Does the state of being overwhelmed actually tend to express physical or emotional fatigue? or it could be both?
closed as off-topic by Alejandro, user3169, Nathan Tuggy, Jim Reynolds, ʇolɐǝz ǝɥʇ qoq Feb 7 '16 at 4:29
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If you're referring to a cause - effect relationship, i.e.: "suffering fatigue or feeling worn out as a result of having been overwhelmed by something or someone", then being overwhelmed expresses both a physical condition and a psychological one.
Indeed, according to the Cambridge Dictionary, the verb overwhelm has different meanings:
as referred to a physical condition, as a synonym of to defeat:
to defeat someone or something by using a lot of force: Government troops have overwhelmed the rebels and seized control of the capital.
Also, from Urban Dictionary:
being drunk; drinking: Last night i was overwhelmed.
As referred to an emotive condition, with the verb mainly used at its passive form (to be overwhelmed):
to cause someone to feel sudden strong emotion: They were overwhelmed with/by grief when theirbaby died.
With the same meaning of the verb (used as an adjective), there's a sentence in one of the masterpieces of the LA progressive rock band Tool, Roseta Stoned, that says:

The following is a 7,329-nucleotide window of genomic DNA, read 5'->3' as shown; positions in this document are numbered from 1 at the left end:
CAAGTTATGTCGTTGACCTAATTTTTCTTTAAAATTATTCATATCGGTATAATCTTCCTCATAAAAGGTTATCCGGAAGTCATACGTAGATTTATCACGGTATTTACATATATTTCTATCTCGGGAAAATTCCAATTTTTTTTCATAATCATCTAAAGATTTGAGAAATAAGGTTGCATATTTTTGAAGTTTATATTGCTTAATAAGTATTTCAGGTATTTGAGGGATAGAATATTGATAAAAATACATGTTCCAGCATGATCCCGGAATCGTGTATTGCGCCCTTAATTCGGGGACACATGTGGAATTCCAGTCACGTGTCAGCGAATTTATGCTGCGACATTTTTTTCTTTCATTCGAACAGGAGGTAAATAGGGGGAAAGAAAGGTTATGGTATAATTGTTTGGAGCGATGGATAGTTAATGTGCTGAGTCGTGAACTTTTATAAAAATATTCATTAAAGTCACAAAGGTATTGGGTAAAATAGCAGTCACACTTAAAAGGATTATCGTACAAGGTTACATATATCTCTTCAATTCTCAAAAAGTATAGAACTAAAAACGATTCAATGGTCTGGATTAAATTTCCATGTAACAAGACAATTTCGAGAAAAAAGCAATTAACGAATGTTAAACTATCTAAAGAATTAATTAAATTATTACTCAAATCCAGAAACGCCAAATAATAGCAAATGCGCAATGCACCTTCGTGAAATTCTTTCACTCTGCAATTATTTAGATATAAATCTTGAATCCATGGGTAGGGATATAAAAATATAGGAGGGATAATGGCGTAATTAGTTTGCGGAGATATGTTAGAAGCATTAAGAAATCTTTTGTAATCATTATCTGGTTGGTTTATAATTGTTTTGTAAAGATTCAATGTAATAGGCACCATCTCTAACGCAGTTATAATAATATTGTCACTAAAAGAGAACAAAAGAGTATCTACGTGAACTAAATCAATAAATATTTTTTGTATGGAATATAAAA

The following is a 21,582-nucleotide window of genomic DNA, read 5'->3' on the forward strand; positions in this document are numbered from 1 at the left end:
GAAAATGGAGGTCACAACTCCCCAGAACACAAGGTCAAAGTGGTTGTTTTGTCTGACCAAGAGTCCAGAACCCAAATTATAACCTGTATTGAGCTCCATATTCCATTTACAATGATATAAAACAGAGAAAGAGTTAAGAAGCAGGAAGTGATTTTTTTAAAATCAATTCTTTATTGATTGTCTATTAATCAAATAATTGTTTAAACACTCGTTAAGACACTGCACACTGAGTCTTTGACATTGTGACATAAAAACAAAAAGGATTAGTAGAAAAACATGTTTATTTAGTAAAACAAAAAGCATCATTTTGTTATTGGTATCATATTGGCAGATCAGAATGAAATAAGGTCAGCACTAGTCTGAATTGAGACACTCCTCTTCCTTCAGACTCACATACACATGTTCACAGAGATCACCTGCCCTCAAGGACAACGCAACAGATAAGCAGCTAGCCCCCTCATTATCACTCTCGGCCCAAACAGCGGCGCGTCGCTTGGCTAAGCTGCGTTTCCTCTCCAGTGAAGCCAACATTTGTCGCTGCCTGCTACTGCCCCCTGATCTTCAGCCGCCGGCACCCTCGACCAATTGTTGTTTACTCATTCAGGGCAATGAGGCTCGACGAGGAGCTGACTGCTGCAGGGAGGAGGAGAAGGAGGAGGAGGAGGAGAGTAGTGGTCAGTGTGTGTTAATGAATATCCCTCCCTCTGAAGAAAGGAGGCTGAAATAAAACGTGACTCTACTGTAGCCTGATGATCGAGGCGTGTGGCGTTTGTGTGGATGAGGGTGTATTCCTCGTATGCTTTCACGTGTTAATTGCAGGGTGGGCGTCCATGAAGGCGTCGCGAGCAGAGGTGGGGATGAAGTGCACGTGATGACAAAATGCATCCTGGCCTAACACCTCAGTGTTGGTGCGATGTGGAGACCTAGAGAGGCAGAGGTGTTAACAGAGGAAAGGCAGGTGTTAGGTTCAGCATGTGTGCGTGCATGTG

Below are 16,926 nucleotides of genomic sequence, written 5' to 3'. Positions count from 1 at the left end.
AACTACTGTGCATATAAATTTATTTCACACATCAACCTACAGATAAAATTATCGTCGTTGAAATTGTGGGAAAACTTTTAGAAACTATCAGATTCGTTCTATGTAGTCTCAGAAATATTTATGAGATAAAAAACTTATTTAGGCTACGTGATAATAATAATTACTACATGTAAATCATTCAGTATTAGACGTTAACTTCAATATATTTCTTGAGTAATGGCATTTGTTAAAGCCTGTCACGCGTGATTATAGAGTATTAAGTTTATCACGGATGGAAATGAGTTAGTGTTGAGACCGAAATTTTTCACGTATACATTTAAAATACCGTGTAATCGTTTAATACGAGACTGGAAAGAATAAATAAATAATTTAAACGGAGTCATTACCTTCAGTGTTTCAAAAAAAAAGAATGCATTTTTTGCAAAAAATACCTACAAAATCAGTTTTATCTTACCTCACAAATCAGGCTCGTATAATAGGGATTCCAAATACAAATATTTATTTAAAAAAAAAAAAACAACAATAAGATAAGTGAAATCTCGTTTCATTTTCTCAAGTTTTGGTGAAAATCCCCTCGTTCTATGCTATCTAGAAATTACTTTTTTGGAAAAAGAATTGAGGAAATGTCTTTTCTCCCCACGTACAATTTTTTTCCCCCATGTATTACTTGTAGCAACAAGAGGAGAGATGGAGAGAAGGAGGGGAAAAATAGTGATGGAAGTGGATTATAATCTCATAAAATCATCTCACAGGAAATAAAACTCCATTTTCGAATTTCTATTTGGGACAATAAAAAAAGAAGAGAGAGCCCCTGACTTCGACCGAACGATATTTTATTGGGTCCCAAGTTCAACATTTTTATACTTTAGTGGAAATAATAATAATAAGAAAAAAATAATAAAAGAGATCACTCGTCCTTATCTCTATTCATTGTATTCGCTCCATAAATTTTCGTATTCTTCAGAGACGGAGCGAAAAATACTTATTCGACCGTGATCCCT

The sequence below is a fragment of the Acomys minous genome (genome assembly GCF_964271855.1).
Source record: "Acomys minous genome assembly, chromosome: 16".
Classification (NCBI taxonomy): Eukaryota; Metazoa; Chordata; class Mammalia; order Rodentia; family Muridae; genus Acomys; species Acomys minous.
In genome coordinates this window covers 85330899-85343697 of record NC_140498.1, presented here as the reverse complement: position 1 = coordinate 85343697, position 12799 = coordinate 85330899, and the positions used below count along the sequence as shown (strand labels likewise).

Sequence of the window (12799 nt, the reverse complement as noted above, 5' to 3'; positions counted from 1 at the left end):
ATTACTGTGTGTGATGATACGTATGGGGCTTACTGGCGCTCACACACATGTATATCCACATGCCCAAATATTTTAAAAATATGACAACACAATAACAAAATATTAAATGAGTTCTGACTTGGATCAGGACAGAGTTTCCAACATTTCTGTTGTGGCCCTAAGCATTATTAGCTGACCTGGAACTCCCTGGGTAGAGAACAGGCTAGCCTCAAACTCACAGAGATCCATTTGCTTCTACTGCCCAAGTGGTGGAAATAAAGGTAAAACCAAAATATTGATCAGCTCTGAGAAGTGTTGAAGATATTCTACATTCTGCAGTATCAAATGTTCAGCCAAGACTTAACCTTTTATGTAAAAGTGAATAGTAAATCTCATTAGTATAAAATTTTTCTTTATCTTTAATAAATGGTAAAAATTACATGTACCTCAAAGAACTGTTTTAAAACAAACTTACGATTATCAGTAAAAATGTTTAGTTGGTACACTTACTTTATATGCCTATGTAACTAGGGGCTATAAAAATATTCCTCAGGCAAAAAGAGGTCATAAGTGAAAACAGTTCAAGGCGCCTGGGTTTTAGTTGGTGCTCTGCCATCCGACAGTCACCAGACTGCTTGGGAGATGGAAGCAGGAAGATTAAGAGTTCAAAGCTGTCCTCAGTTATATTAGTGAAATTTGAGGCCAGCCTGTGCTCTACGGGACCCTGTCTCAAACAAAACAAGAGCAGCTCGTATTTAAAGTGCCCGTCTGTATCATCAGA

«Overwhelmed as one would be placed in my position
Such a heavy burden now to be the one»,
but you should listen to the song to find out why he's feeling this way ( ;) ).
A third, literal, meaning (not normally used to refer to a human condition) is related to the action of water:
If water overwhelms a place, it covers it suddenly and completely.
This is more related to the etymology of the verb:
early 14c., "to turn upside down, to overthrow," from over- + Middle English whelmen "to turn upside down" (see whelm). Meaning "to submerge completely" is mid-15c. Perhaps the connecting notion is a boat, etc., washed over, and overset, by a big wave. Figurative sense of "to bring to ruin" is attested from 1520s.